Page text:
Proofs of this nature, unsupported by better evidence, are the most inadmissible perhaps of any, since the resemblance of words in the English and Persian languages would admit of similar deductions against the testimony of all history. The Jutes were, besides, Danes, whose irruptions into this country happened subsequent to the coming of the Saxons, whose perpetual enemies they ever were. If, on the other hand, we assume for a moment the supposition, that there was a separate nation called Angles inhabiting an outside corner somewhere bordering on the extremity of Germany, consequently not in Saxony, we by that very assumption destroy all claims to their additional designation of Saxons.
As in modern topography the extensive country of Saxony, which forms a large proportion of the ancient Germania, has been divided into two large circles of the empire, so at a more remote period did a similar distinction prevail under other names. The maritime part, or Lower Saxony, including all the coast from the Eyder to the Rhine, that is, from Schleswig to Holland, was known among the natives not by a Latin term, but by an appellation derived from a word in their own language, allusive to the peculiar occupation of the people:
Angel signifies an apparatus for fishing in the sea. In our language we have words derived from the same etymon: to angle, angling, angler.
The Anglo-Saxons were then the seafaring people, the fishermen or inhabitants of the coast; and the Angles, and Anglo-Saxons, one and the same people.
HELIGELAND. Although I have crossed the North Sea several times, I never before had the satisfaction of getting a distinct view of the natural advanced post and probable rendezvous of the AngelSaxon masters of these shores. On discovering the little island of Heligeland, we recognized our approach to the coast of our destination, and the ship hove to, to await a pilot whom we saw standing for us. This spot is remarkable for being frequently as dangerous to shipping as some of its inhabitants are at times useful. It enjoys the singular advantage, in point of situation, of being nearly equi-proximate to the mouths of five great navigable rivers, the Eyder, Eibe, Weser, Yade, and Ems, and contiguous to the whole north-west coast of Germany.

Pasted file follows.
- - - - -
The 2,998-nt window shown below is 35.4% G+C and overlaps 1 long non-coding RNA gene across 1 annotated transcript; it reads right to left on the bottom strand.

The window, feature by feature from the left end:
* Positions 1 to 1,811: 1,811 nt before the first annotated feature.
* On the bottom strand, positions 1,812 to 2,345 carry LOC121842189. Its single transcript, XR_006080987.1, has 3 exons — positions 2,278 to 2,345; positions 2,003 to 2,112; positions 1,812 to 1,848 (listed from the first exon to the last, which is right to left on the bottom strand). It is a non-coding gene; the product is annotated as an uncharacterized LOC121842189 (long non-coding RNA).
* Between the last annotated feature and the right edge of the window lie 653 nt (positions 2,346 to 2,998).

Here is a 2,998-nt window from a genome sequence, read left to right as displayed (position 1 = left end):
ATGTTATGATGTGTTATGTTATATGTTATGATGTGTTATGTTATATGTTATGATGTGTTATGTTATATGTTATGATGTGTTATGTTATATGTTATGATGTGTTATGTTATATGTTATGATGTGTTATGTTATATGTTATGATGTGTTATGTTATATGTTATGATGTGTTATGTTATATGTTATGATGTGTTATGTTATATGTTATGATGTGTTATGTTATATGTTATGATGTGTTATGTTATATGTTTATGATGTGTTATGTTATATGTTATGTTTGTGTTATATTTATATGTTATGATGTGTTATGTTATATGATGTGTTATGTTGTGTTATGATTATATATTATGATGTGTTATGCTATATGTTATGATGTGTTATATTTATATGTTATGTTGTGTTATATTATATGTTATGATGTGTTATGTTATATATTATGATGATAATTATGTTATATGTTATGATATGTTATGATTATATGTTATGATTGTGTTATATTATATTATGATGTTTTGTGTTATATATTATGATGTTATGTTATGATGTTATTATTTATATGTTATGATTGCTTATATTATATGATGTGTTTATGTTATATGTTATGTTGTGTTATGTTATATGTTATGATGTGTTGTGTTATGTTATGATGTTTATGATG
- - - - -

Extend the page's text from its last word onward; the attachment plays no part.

This coast is very dangerous at every season of the year to navigators, on account of the numerous reefs, shoals, and sunken rocks that are met with in all its extent. It is usual, therefore, for most vessels bound to Embden, Tonningen, or any of the intermediate ports, to take pilots off Heligeland, if they can get them. In moderate weather these people are complaisant enough, but when it is unfavourable they raise their demands to a pitch of exorbitance beyond credibility. Animated with the inherent spirit of ancient piracy, they eagerly grasp the opportunity to make the most of the harvest; and, aware that they have no rivalry to contend with, do not blush to ask a recompense equal to the amount of a ship and cargo for bringing her safe to anchor. They raise their demands not so much in proportion to the real danger of the vessel, as according to, what they are admirably skilled in divining, the apprehensions of the person who commands her. And the badness of the charts hitherto published leaves every ship-master at their discretion. Heather's is said to be the best, yet even that abounds with serious inaccuracies.